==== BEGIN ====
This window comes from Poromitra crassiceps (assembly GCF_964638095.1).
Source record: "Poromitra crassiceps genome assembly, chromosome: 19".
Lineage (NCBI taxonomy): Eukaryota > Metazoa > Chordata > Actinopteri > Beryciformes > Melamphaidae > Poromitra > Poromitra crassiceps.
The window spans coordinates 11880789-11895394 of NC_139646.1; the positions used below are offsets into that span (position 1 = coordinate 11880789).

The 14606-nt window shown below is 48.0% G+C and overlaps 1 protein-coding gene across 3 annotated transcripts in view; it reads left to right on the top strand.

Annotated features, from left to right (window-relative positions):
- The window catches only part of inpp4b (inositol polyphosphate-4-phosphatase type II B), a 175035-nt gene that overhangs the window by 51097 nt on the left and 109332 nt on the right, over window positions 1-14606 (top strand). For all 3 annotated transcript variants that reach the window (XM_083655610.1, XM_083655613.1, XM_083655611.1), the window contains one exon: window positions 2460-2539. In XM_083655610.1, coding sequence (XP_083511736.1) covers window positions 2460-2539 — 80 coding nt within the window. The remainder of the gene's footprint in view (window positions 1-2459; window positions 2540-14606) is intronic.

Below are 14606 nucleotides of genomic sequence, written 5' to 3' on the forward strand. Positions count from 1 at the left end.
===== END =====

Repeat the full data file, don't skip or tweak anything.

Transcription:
This window comes from Poromitra crassiceps (assembly GCF_964638095.1).
Source record: "Poromitra crassiceps genome assembly, chromosome: 19".
Lineage (NCBI taxonomy): Eukaryota > Metazoa > Chordata > Actinopteri > Beryciformes > Melamphaidae > Poromitra > Poromitra crassiceps.
The window spans coordinates 11880789-11895394 of NC_139646.1; the positions used below are offsets into that span (position 1 = coordinate 11880789).

The 14606-nt window shown below is 48.0% G+C and overlaps 1 protein-coding gene across 3 annotated transcripts in view; it reads left to right on the top strand.

Annotated features, from left to right (window-relative positions):
- The window catches only part of inpp4b (inositol polyphosphate-4-phosphatase type II B), a 175035-nt gene that overhangs the window by 51097 nt on the left and 109332 nt on the right, over window positions 1-14606 (top strand). For all 3 annotated transcript variants that reach the window (XM_083655610.1, XM_083655613.1, XM_083655611.1), the window contains one exon: window positions 2460-2539. In XM_083655610.1, coding sequence (XP_083511736.1) covers window positions 2460-2539 — 80 coding nt within the window. The remainder of the gene's footprint in view (window positions 1-2459; window positions 2540-14606) is intronic.

Below are 14606 nucleotides of genomic sequence, written 5' to 3' on the forward strand. Positions count from 1 at the left end.